In 1643, the colonies of Massachusetts Bay, Plymouth, Connecticut, and New Haven created a military alliance called the New England Confederation. 4 Vol. 13, No. 1 | Winter 2020 Our Endicott Heritage Trail®—John Endecott Family Association Newsletter | www.endecottendicott.com Although Plymouth leaders such as Governor Bradford envisioned something akin to a theocratic state, as did John Endecott in Massachusetts Bay, Plymouth had a large non- separatist population; and this prevented Plymouth from fully implementing the church-state idea to the extent it was im- plemented in Massachusetts Bay. As a result, Plymouth had a reputation for having a less rigid and more moderate form of government than Massa- chusetts Bay did, although Plymouth never exhibited the tol- eration that Rhode Island did. Neverthtless, politics and government were important in Plymouth. Within the towns, it was impossible to avoid po- litical involvement. Even for the small minority who did not fill a government position, attendance at town meetings was made virtually obligatory by assessing fines for absence. The vast majority not only voted, they also served. Because of the lack of trained bureaucrats in Plymouth, local citizens filled local offices and provided services to the town’s citizens. Some men were apparently good at it and served repeatedly. Others were not so good at it and served less often. But whether the obligation was to repair the roads, decide a lawsuit, collect taxes, or be a Deputy, Plym- outh men did what was required. Government and politics in seventeenth-century Plymouth was a participatory system in the best sense of the term.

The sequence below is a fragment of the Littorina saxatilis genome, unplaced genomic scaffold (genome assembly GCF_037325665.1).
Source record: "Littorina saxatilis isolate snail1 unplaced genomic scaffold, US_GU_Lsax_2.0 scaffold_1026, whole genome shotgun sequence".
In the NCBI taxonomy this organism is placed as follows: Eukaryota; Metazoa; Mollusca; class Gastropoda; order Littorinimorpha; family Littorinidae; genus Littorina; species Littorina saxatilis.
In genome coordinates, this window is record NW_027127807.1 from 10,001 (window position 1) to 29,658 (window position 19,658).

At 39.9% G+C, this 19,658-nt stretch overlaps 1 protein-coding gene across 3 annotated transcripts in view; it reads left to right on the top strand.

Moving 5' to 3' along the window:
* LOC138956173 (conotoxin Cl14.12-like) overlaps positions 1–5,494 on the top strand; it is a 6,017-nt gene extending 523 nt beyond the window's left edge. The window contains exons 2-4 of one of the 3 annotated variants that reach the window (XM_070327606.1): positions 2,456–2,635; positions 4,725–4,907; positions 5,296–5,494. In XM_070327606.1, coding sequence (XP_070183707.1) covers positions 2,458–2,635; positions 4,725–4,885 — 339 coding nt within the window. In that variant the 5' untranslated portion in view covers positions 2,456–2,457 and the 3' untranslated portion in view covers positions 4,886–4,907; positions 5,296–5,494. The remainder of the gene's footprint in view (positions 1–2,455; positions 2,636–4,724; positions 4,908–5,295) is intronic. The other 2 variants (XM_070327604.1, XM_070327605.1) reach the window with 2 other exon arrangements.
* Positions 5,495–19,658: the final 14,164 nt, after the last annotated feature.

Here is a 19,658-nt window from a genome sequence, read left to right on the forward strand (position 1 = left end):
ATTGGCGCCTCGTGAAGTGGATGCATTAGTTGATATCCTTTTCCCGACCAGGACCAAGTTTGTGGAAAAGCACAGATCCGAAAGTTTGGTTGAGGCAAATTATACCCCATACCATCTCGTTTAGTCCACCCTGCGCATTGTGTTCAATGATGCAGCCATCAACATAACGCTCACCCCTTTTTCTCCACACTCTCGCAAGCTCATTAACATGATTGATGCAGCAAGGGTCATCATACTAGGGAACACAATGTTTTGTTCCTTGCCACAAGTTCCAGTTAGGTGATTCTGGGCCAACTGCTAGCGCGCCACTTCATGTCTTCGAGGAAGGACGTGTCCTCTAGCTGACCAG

There were some important similarities and differences in laws between the two colonies. To vote in Plymouth, you only had to be a freeman. This originally meant a stockholder in the joint-stock company that financed the colony. Howev- er, it eventually came to mean any man who had been given voting rights in his town. (Women and servants were not eli- gible for freeman status.) To vote in Massachusetts Bay, a man also had to be a full member of the Congregational Church. To achieve this status, he had to make a public affirmation of faith and be accepted into membership by a vote of the congregation.